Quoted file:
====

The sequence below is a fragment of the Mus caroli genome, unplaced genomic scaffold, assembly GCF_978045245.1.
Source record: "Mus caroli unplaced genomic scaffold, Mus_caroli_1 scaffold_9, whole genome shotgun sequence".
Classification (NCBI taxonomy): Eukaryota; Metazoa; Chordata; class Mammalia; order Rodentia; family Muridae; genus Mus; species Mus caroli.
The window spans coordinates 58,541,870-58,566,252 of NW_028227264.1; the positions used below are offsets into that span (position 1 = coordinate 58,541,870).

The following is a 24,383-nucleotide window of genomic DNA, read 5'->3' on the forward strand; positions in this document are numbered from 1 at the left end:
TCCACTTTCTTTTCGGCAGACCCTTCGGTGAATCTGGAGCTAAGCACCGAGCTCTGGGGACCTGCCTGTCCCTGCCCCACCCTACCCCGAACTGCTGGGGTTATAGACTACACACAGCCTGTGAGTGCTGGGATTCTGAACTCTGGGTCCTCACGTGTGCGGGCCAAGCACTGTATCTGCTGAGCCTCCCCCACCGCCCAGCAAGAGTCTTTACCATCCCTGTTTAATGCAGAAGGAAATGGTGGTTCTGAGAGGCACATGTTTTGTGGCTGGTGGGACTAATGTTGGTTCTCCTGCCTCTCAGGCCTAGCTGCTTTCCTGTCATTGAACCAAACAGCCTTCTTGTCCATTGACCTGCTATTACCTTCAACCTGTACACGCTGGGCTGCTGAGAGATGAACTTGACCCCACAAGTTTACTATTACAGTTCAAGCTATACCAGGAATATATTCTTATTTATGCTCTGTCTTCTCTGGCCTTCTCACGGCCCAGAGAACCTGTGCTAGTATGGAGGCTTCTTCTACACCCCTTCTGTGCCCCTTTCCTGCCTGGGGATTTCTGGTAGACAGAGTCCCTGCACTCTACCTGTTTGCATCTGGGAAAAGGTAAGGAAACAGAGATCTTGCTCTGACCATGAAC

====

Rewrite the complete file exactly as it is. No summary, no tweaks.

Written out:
The sequence below is a fragment of the Mus caroli genome, unplaced genomic scaffold, assembly GCF_978045245.1.
Source record: "Mus caroli unplaced genomic scaffold, Mus_caroli_1 scaffold_9, whole genome shotgun sequence".
Classification (NCBI taxonomy): Eukaryota; Metazoa; Chordata; class Mammalia; order Rodentia; family Muridae; genus Mus; species Mus caroli.
The window spans coordinates 58,541,870-58,566,252 of NW_028227264.1; the positions used below are offsets into that span (position 1 = coordinate 58,541,870).

The following is a 24,383-nucleotide window of genomic DNA, read 5'->3' on the forward strand; positions in this document are numbered from 1 at the left end:
TCCACTTTCTTTTCGGCAGACCCTTCGGTGAATCTGGAGCTAAGCACCGAGCTCTGGGGACCTGCCTGTCCCTGCCCCACCCTACCCCGAACTGCTGGGGTTATAGACTACACACAGCCTGTGAGTGCTGGGATTCTGAACTCTGGGTCCTCACGTGTGCGGGCCAAGCACTGTATCTGCTGAGCCTCCCCCACCGCCCAGCAAGAGTCTTTACCATCCCTGTTTAATGCAGAAGGAAATGGTGGTTCTGAGAGGCACATGTTTTGTGGCTGGTGGGACTAATGTTGGTTCTCCTGCCTCTCAGGCCTAGCTGCTTTCCTGTCATTGAACCAAACAGCCTTCTTGTCCATTGACCTGCTATTACCTTCAACCTGTACACGCTGGGCTGCTGAGAGATGAACTTGACCCCACAAGTTTACTATTACAGTTCAAGCTATACCAGGAATATATTCTTATTTATGCTCTGTCTTCTCTGGCCTTCTCACGGCCCAGAGAACCTGTGCTAGTATGGAGGCTTCTTCTACACCCCTTCTGTGCCCCTTTCCTGCCTGGGGATTTCTGGTAGACAGAGTCCCTGCACTCTACCTGTTTGCATCTGGGAAAAGGTAAGGAAACAGAGATCTTGCTCTGACCATGAAC